Wednesday, January 30, 2008

Glimpses of the Moon Musical: Reviews

From Variety:

Glimpses of the Moon
(Oak Room, Algonquin Hotel; 81 seats; $50 top)

'Glimpses of the Moon'
Stephen Plunkett and Patti Murin both want to marry millionaires in 'Glimpses of the Moon,' a Jazz Age tuner at the Algonquin Hotel's Oak Room.
A Lemon Tree Prods. presentation of a musical in two acts with music by John Mercurio, book and lyrics by Tajlei Levis, based on the novel by Edith Wharton. Directed by Marc Bruni. Musical direction, John Mercurio. Choreography, Denis Jones.

Ellie Vanderlyn - Beth Glover
Nelson Vanderlyn - Daren Kelly
Ursula Gillow, Coral
Hicks - Laura Jordan
Winthrop Strefford - Glenn Peters
Susy Branch - Patti Murin
Nick Lansing - Stephen Plunkett
Guest Star - KT Sullivan

The Oak Room at the Algonquin has come up with a novel way to fill winter Monday nights; not a one-shot by an upcoming or faded cabaret singer, but a fully realized mini-musical comedy. "Glimpses of the Moon," from Edith Wharton's 1922 novel (which immediately followed her Pulitzer-winner, "The Age of Innocence"), fits reasonably well in the hallowed room and makes a pleasant evening's diversion.

Wharton's Jazz Age tale tells of a likable dancer-girl and novelist-boy, members of the underfed upper class who subsist from house-party to house-party. Their plan: to marry solely for the purpose of accumulating lavish wedding gifts from their gilt-edged friends, which they figure will bring enough at the pawn shop to get them through a year. They mutually agree to step aside as soon as one or the other finds a bona fide millionaire of their own, but you can pretty much guess what happens.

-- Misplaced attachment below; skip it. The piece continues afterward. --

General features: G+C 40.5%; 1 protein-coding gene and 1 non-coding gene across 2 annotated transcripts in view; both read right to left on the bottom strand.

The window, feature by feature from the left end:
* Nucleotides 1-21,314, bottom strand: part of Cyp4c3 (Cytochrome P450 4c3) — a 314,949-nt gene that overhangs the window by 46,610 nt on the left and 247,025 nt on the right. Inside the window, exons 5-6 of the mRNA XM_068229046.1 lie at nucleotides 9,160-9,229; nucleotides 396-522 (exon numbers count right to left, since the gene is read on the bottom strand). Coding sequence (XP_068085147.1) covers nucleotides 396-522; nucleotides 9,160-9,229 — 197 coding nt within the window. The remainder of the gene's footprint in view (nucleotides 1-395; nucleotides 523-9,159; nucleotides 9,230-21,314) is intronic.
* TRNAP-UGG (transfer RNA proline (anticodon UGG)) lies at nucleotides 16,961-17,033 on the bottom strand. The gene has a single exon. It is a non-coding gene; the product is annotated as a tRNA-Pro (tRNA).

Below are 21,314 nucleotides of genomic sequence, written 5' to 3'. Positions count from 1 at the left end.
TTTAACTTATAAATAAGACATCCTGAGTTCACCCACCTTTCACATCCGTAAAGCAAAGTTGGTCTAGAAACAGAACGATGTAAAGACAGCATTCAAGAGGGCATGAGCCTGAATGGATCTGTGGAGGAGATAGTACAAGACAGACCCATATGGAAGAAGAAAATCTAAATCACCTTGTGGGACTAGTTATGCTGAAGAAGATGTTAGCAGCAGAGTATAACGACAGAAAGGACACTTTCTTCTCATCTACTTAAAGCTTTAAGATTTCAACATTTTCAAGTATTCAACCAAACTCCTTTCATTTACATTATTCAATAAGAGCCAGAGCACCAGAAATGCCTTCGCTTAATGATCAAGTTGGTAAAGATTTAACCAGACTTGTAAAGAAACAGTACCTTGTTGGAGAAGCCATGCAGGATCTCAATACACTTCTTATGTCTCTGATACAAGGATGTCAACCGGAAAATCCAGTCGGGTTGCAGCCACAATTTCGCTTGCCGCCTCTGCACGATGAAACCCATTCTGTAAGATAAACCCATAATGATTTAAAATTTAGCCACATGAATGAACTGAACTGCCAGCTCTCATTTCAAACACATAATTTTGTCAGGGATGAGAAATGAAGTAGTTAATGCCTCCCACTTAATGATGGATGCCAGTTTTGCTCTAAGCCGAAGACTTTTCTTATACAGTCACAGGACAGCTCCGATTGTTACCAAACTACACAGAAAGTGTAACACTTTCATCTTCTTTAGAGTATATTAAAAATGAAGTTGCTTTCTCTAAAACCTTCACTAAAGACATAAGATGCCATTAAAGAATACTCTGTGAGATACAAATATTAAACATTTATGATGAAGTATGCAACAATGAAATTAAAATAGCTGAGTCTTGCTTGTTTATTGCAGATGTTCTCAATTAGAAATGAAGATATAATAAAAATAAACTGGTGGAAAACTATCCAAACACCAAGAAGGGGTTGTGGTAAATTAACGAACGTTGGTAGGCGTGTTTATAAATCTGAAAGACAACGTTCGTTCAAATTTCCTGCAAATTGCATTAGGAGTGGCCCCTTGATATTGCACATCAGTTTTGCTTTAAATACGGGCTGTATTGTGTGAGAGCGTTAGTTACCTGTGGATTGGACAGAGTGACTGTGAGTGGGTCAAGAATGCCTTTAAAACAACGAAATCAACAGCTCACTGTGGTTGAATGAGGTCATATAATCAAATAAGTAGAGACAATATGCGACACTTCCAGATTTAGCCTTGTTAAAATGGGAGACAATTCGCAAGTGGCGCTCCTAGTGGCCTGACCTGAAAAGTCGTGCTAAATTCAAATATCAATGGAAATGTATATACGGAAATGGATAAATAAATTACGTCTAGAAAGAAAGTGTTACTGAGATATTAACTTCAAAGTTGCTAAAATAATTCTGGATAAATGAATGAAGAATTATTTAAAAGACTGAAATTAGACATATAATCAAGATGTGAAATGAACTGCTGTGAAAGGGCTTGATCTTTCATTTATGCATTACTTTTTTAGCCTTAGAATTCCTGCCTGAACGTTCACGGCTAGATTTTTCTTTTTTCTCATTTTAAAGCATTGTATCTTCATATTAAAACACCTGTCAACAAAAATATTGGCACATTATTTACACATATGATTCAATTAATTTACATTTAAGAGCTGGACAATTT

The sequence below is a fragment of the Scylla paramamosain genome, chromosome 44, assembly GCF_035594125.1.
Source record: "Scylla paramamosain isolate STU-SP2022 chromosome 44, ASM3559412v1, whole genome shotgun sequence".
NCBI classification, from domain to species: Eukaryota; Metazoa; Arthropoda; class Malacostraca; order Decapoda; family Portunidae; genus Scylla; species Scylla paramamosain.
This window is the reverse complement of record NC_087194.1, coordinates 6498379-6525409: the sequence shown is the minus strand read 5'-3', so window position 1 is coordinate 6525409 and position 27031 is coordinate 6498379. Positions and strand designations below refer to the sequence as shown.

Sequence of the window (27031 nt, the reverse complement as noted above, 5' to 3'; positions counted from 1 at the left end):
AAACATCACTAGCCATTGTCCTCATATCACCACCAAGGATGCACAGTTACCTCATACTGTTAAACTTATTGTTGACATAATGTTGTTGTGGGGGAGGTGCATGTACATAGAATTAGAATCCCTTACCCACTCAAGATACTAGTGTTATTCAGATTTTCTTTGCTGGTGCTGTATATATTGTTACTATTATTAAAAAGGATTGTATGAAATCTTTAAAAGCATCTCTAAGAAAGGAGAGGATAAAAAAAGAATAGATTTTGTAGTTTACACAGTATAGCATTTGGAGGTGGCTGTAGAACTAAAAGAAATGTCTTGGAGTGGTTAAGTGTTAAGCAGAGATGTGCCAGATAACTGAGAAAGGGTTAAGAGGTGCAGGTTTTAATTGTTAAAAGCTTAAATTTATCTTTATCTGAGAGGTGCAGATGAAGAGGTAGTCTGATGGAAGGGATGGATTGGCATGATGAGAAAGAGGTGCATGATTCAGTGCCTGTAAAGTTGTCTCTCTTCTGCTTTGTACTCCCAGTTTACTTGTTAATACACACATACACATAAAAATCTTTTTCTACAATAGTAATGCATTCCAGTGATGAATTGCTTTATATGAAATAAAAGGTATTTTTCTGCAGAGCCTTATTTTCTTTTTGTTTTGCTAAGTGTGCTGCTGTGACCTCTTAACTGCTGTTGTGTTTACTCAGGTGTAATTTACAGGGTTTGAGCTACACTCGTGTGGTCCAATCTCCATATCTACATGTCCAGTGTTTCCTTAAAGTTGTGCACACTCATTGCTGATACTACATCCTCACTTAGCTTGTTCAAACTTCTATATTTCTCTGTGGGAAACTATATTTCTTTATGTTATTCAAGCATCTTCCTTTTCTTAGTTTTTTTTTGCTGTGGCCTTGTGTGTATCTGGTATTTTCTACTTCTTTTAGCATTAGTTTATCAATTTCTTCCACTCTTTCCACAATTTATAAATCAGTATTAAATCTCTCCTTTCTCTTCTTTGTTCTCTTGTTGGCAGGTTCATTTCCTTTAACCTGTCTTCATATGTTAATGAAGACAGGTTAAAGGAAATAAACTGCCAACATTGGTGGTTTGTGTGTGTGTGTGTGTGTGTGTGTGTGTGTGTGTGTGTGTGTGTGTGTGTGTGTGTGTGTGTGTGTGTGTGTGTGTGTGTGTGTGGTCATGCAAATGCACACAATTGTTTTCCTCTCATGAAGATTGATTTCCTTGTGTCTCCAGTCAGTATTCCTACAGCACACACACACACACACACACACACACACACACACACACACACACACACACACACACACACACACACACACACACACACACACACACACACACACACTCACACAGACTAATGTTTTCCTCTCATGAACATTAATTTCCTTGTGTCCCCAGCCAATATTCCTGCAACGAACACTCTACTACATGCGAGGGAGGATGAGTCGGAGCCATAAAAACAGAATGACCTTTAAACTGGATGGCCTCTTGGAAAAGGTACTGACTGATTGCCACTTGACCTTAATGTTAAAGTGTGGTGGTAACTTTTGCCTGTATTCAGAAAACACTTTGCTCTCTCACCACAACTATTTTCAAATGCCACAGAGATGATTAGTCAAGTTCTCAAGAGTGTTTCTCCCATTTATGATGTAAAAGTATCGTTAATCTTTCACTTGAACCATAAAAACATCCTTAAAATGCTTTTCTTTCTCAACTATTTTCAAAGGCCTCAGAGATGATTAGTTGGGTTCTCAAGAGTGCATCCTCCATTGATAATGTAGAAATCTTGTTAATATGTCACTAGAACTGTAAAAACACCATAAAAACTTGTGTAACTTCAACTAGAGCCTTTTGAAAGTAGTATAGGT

From Broadway World

It is always a pleasure to see a well-crafted, witty musical comedy. Glimpses of the Moon, an original musical based on an Edith Wharton novel and created specifically for the intimate wood-paneled Oak Room of the Algonquin Hotel, delivers in spades. Produced by Lemon Tree Productions and written by Tajlei Levis (book and lyrics) and John Mercurio (Music), it is a sparkling valentine to the jazz age.

It is 1922, and Susy Branch (Patti Murin) is a Bright Young Thing, who is popular but penniless, living off rich friends and being delightful, hoping to marry a rich man. At a party hosted by Ellie Vanderlyn (Beth Glover) and her husband Nelson (Daren Kelly), Susy meets the handsome Nick Lansing (Stephen Plunkett), a student of Greek pottery who is equally charming and impecunious. The two hatch a plot to marry each other and then sell off the wedding gifts over the course of a year, for once able to support themselves in the style to which they desperately want to become accustomed. After their honeymoon in a fishing camp owned by their well-connected but also basically poor friend Streffy (Glenn Peters), the two are invited to Ellie's mansion in Newport for the Summer, but when they arrive they find that Ellie is not there. She's off having an affair, and she's tasked Susy with mailing four letters to her husband over the course of the Summer to make him think she's still at home. This was brilliantly dramatized by the hilarious "Letters To Nelson", sung by Ellie getting more and more dishabille with each succeeding missive. Nick takes the time to write an archeological adventure novel (a precursor to Indiana Jones?).

No comments: